You might be wondering what Benfotiamine and Thiamine are and what they do to our bodies. If you don’t already know, Benfotiamine is actually just a laboratory-developed version of Vitamin B1—which is also known as Thiamine.
In this article, we will carefully cover all there is to know about Benfotiamine vs Thiamine. We will discuss their various uses, potential adverse effects, and more. So without further ado, let’s try to find out more about these two close variations of vitamin B1.
What is Benfotiamine?
For starters, let’s first discuss Benfotiamine. As we mentioned earlier, Benfotiamine is a chemical substance closely related to Thiamine or vitamin B1. Technically, they’re the same thing except for the fact that Benfotiamine went through some laboratory enhancements. And due to those alterations, it allowed Benfotiamine to reach cells faster than Thiamine when it enters our body. That’s the biggest difference between the two.
Furthermore, Benfotiamine is made in a way that it can be absorbed by our bodies at a much faster rate compared to natural vitamin B1 (Thiamine). People use Benfotiamine as a medium to increase their Thiamine levels.
Benfotiamine medication may also decrease cognitive loss in persons with mild Alzheimer’s disease or moderate cognitive impairment, according to several research studies. Nonetheless, human trials regarding this substance are quite limited and lack conclusive evidence at present. 
What is Thiamine?
Thiamine is a vitamin molecule found in foods, medications, and dietary supplements. It is often referred to as thiamin or vitamin B1. Whole grains, beans, certain meats, and seafood are some of the best sources of Thiamine.
Additionally, the metabolism of glucose, which is the main energy source for our brains, depends on thiamine. Thiamine is often non-toxic and well-tolerated when taken orally. However, there may be negative effects that occur seldom after IV injection, such as allergic responses, nausea, fatigue, and reduced coordination.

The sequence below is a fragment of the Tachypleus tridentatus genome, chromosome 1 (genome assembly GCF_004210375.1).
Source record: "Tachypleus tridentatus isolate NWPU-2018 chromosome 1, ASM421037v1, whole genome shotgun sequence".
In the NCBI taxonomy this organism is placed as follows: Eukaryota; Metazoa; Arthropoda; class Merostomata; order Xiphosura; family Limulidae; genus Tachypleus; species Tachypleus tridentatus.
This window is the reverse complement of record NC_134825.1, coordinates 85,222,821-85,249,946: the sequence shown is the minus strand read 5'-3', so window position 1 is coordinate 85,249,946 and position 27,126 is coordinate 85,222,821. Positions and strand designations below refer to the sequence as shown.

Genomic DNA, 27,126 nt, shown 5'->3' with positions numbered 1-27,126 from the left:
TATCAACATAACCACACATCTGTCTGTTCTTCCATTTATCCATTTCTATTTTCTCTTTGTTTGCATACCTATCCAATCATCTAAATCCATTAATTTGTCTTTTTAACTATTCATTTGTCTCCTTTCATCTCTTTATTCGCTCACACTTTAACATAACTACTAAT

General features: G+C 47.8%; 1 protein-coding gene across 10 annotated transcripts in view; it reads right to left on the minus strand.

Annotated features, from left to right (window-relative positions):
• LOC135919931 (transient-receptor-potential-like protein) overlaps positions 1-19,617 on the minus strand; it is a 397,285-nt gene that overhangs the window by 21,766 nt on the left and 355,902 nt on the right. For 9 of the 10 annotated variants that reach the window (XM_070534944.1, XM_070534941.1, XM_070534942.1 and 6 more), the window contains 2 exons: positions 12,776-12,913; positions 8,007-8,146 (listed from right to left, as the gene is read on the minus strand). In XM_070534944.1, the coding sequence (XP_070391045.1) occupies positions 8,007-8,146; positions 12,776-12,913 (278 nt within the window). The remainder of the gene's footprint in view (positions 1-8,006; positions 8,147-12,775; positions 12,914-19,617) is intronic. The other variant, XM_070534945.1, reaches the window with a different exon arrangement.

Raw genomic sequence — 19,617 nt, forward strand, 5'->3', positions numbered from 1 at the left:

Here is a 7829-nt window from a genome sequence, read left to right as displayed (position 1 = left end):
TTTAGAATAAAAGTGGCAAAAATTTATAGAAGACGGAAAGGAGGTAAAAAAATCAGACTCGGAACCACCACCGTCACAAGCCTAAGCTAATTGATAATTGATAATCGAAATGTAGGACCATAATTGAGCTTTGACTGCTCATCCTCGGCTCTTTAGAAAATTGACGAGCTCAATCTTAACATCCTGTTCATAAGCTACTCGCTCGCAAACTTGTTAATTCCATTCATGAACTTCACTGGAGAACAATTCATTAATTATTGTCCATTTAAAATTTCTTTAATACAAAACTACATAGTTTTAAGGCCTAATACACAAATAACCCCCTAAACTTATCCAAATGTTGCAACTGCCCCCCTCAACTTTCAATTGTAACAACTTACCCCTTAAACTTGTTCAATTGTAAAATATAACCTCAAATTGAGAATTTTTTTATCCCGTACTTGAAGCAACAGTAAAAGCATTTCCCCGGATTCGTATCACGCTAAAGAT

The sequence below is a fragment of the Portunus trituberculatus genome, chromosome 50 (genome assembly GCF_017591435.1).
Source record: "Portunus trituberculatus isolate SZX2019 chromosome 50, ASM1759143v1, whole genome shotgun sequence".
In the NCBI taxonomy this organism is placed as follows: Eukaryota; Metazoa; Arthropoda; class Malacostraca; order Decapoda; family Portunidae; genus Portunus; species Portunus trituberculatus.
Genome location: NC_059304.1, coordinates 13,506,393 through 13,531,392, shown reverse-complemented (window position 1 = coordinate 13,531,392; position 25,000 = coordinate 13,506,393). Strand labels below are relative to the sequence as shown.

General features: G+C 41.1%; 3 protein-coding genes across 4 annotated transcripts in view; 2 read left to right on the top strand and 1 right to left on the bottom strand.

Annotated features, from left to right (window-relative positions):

The Difference Between Benfotiamine vs Thiamine
Benfotiamine and Thiamine are vitamins whose chemical structure is quite similar to each other. So technically, they are nearly identical substances. And the only distinction we can pinpoint between the two is the rate by which they are absorbed into our bodies. Due to its synthetic nature, scientists have found a way to make Benfotiamine’s absorption rate faster than that of Thiamine. 
Uses of Benfotiamine and Thiamine
Due to the lack of clinical trials, there is still no guaranteed evidence that Benfotiamine is a really effective means of human medication. But the various studies about this vitamin in animals claim that it can possibly be useful for:   
The use of benfotiamine in diabetes has been widely studied.
Benfotiamine medication looks to be a promising option for minimizing the possibility of diabetic neuropathy occurring. Diabetic neuropathy is a serious diabetes complication that could manifest along with cardiovascular diseases and even death. High glucose levels cause a buildup of triose phosphates—which causes metabolic dysfunction and, eventually, diabetic nephropathy development.
Benfotiamine has been proven in preclinical tests in rats to reduce the development of nephropathy by preventing the formation of triose phosphates in diabetes.
Alleviating the Effects of Alzheimer’s Disease
Benfotiamine has been shown in preclinical investigations to improve cognitive decline caused by Alzheimer’s disease. Benfotiamine has been proven to diminish amyloid formation in Alzheimer’s disease in animals. These effects, however, have not been demonstrated in humans.